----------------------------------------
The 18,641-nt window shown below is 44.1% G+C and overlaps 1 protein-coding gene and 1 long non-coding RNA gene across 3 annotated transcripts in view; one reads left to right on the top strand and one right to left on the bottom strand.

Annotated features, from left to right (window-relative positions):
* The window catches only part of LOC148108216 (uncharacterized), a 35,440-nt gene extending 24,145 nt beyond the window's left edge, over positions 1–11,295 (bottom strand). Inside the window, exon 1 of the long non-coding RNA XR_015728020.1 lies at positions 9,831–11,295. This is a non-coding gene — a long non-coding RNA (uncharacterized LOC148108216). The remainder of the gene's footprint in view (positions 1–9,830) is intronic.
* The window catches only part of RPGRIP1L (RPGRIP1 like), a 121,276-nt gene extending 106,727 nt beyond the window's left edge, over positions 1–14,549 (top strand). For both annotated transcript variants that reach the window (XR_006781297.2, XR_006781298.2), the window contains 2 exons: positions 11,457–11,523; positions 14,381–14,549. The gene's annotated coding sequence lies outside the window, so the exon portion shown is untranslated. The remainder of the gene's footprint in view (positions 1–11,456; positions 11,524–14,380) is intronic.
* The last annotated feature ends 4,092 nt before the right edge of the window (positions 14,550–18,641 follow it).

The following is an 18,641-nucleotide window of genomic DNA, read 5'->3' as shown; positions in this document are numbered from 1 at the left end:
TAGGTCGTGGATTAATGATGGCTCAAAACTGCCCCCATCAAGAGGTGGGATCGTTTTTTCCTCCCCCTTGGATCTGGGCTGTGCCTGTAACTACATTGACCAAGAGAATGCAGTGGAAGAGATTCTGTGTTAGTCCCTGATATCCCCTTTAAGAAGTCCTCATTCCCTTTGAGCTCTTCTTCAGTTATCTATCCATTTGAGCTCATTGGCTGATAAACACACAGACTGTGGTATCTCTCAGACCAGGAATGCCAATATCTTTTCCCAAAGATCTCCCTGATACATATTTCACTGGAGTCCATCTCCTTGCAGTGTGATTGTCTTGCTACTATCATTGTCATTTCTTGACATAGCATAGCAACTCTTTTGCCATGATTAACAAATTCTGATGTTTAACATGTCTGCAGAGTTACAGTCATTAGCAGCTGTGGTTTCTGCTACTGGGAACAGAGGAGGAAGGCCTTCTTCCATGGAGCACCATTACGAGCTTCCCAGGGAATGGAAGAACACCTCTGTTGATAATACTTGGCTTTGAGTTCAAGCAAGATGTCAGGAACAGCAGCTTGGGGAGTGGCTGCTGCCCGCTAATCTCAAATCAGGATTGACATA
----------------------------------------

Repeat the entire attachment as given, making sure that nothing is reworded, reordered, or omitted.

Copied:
The 18,641-nt window shown below is 44.1% G+C and overlaps 1 protein-coding gene and 1 long non-coding RNA gene across 3 annotated transcripts in view; one reads left to right on the top strand and one right to left on the bottom strand.

Annotated features, from left to right (window-relative positions):
* The window catches only part of LOC148108216 (uncharacterized), a 35,440-nt gene extending 24,145 nt beyond the window's left edge, over positions 1–11,295 (bottom strand). Inside the window, exon 1 of the long non-coding RNA XR_015728020.1 lies at positions 9,831–11,295. This is a non-coding gene — a long non-coding RNA (uncharacterized LOC148108216). The remainder of the gene's footprint in view (positions 1–9,830) is intronic.
* The window catches only part of RPGRIP1L (RPGRIP1 like), a 121,276-nt gene extending 106,727 nt beyond the window's left edge, over positions 1–14,549 (top strand). For both annotated transcript variants that reach the window (XR_006781297.2, XR_006781298.2), the window contains 2 exons: positions 11,457–11,523; positions 14,381–14,549. The gene's annotated coding sequence lies outside the window, so the exon portion shown is untranslated. The remainder of the gene's footprint in view (positions 1–11,456; positions 11,524–14,380) is intronic.
* The last annotated feature ends 4,092 nt before the right edge of the window (positions 14,550–18,641 follow it).

The following is an 18,641-nucleotide window of genomic DNA, read 5'->3' as shown; positions in this document are numbered from 1 at the left end:
TAGGTCGTGGATTAATGATGGCTCAAAACTGCCCCCATCAAGAGGTGGGATCGTTTTTTCCTCCCCCTTGGATCTGGGCTGTGCCTGTAACTACATTGACCAAGAGAATGCAGTGGAAGAGATTCTGTGTTAGTCCCTGATATCCCCTTTAAGAAGTCCTCATTCCCTTTGAGCTCTTCTTCAGTTATCTATCCATTTGAGCTCATTGGCTGATAAACACACAGACTGTGGTATCTCTCAGACCAGGAATGCCAATATCTTTTCCCAAAGATCTCCCTGATACATATTTCACTGGAGTCCATCTCCTTGCAGTGTGATTGTCTTGCTACTATCATTGTCATTTCTTGACATAGCATAGCAACTCTTTTGCCATGATTAACAAATTCTGATGTTTAACATGTCTGCAGAGTTACAGTCATTAGCAGCTGTGGTTTCTGCTACTGGGAACAGAGGAGGAAGGCCTTCTTCCATGGAGCACCATTACGAGCTTCCCAGGGAATGGAAGAACACCTCTGTTGATAATACTTGGCTTTGAGTTCAAGCAAGATGTCAGGAACAGCAGCTTGGGGAGTGGCTGCTGCCCGCTAATCTCAAATCAGGATTGACATA